I broke my own rule of writing once a month. Continuity was shaken up.
For me 2021 came on strong – facing myself and my real needs and desires, and taking the actions that led closer towards them.
I broke up with Nik, my partner, the other contributor and possible other-half (whole) of peace and pollen. It thus seemed a bit weird, and overly personal to write about what was happening on our blog.
I’m still not sure if keeping the name Peace & Pollen on my own feels right. It was a collective vision, our journey and our dreams. But I am still continuing on a path of permaculture, healing and community, and so is he. So for now it seems okay to express myself here.
The last two months have been a whirlwind of change and adaptation. Change, adapt, change and adapt. I’m sure life is always like that, but it’s been felt frequently and intensely the past weeks.
I have adapted to living alone. Things that scared me and I thought I couldn’t do on my own have now become a part of my daily routine. Cutting wood with no-one to hold the other end, making fire night after night, and both planning and carrying out the reformation of the house.
My first step was to calculate the amount of wood I’d need for the floor. Step by step.
Signe drove me to the woodyard in their big van, and the whole family and a neighbour helped to bring it all up to the house. Eighteen thick pine boards and about nine slats for resting them on.
I started getting therapy online and my wonderful coach encouraged me to host a floor putting-in party. So I did. Lots of people from the permaculture group came and I couldn’t believe it was all done in a day.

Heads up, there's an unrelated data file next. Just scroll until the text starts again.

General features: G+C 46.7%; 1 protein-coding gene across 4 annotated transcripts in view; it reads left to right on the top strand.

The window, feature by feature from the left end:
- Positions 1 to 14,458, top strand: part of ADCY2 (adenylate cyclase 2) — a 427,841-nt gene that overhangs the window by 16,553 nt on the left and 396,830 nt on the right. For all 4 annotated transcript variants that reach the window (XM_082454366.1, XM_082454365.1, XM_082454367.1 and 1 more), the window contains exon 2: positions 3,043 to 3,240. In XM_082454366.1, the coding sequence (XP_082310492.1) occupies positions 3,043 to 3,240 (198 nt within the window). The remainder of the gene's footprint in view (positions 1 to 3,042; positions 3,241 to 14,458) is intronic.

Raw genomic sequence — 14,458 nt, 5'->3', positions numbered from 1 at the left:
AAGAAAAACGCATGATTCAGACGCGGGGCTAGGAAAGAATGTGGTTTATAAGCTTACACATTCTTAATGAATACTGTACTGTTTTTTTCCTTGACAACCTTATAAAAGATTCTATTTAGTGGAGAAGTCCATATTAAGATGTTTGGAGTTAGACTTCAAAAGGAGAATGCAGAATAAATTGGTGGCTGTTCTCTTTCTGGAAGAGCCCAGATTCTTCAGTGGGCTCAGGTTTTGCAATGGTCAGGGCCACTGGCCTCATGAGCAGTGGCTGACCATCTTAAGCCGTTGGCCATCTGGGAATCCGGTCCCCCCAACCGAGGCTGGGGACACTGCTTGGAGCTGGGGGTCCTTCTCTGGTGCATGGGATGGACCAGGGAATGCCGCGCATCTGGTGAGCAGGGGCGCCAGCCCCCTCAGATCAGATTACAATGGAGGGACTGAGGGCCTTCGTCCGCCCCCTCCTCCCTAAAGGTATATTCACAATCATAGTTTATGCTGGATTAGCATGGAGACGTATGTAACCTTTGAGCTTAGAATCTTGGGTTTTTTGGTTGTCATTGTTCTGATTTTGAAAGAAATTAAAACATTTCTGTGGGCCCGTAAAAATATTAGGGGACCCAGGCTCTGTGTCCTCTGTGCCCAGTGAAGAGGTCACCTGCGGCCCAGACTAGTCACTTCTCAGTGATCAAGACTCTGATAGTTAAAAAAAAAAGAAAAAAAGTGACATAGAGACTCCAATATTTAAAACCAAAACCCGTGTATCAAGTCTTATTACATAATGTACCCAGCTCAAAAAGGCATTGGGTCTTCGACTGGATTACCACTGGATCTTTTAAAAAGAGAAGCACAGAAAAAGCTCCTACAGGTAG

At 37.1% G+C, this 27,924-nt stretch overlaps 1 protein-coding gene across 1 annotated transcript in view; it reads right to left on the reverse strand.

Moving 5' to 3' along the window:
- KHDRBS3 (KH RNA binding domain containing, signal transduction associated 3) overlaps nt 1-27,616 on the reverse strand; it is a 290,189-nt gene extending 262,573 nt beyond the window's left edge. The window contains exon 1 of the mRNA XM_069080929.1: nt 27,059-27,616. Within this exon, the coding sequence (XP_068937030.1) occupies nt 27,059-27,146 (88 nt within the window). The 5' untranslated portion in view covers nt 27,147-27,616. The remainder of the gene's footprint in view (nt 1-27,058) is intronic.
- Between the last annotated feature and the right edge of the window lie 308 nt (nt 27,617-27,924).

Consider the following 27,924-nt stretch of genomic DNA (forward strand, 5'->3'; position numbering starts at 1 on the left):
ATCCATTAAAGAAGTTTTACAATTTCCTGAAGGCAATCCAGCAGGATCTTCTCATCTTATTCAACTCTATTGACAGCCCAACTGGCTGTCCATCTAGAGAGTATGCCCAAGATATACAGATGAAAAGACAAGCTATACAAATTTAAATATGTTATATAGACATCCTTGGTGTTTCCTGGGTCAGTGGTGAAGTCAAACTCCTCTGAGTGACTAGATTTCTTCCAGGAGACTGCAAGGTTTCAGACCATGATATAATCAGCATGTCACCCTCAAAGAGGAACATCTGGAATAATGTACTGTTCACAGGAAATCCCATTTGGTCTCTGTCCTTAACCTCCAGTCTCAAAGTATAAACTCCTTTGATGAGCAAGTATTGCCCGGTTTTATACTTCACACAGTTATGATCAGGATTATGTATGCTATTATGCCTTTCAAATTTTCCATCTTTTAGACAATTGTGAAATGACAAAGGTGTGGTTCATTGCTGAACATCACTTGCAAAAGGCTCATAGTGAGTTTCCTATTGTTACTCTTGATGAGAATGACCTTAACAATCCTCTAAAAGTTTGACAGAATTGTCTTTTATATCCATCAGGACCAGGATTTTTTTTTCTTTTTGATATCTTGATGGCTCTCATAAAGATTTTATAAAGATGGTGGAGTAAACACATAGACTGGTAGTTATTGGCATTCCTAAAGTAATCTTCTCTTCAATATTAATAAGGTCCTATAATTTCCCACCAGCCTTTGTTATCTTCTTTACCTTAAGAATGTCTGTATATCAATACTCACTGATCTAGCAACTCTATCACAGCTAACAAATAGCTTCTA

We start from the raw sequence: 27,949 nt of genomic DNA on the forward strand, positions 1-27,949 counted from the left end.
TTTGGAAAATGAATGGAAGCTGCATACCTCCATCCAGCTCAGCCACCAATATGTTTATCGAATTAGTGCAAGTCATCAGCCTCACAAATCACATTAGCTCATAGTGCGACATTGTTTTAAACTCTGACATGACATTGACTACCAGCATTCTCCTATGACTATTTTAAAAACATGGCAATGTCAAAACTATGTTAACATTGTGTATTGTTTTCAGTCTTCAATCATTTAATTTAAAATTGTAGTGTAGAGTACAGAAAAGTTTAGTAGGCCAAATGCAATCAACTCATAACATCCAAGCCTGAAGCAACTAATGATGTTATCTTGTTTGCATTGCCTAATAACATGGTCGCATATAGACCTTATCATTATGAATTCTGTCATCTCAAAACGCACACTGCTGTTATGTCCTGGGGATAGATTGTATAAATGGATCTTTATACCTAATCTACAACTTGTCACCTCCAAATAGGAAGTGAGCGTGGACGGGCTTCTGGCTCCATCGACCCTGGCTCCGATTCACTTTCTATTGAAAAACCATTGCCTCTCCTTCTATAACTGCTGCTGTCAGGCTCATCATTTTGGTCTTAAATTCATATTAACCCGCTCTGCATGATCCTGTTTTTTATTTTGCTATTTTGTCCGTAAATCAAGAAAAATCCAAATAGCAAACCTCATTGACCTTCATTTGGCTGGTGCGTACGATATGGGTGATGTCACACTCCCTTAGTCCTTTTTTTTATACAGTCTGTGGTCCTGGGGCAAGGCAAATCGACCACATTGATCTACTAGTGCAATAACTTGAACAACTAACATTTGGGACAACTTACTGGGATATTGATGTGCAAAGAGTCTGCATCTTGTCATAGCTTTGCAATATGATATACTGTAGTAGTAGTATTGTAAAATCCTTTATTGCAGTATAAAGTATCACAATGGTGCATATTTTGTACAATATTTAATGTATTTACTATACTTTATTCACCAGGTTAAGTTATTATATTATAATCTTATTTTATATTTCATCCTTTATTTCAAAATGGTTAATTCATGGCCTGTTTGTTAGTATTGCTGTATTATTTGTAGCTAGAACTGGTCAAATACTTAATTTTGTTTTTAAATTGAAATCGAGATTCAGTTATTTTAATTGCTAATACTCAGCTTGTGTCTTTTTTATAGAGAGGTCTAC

I held a little floor inauguration party with some neighbours and we sat right upon it with blankets, beer, cushions, bread and cheese. Since then I’ve been varnishing it bit by bit. Sanded, linseed oil and a generous coating of good old dirt to make it look worn and rustic. I love the effect!
Next I made a table using the scraps of leftover wood from the floor. It only cost me the extra screws and wood stain, and I’m really happy with it. It was a fun solo project and I’ve come a long way from my infamous two-legged bed table on wheels which obviously never would have worked. The cabin is starting to come together and feel like a very cosy home.
I also changed the chimney with the help of a local builder (who was annoying and machista but we won’t go into that right now) from the cement and brick flue to a black metal tube that throws out loads more heat and has a much better draw. I’d love to say ‘no more house filled with smoke’ but this seems to be an inevitable feature of using a cocina de carbon. Oh well, it is a lot warmer now and combined with the floor it has made a huge difference.
The kitchen surfaces, moving the tap and mounting the sink is still left pending but the design is more or less ready and the wood for the structure is on its way.
I need some help to finish planing the horreo boards and to get some wood to make a sofa box-bench, and then that’s pretty much it! A cistern for the bathroom, maybe a woodburner to fit inside the old fireplace, and little tweaks here and there. But I’ve grown very fond of and deeply attached to my little fairytale cabin.
It’s been a job to accept that I will probably need to vacate it come September, as I’ve applied to study a Master’s in the UK in Counselling & Pyschotherapy. It’s what I feel called to do in life and I need the training and accreditation to be able to do it in the capacity I want. Hopefully working from home some time in the future.
But for a little añito I’ll have to say goodbye to this garden, the stone walls, the beautiful neighbours and the forested mountains. I’ll probably miss the blue skies and the people the most. But I’m sure it will fly by and be a wonderful experience with the placement, supervision, learning the foundations and being able to see my Mum and old friends a lot more than currently.
New chapters, change and adaptation!
What changes has this year brought to you?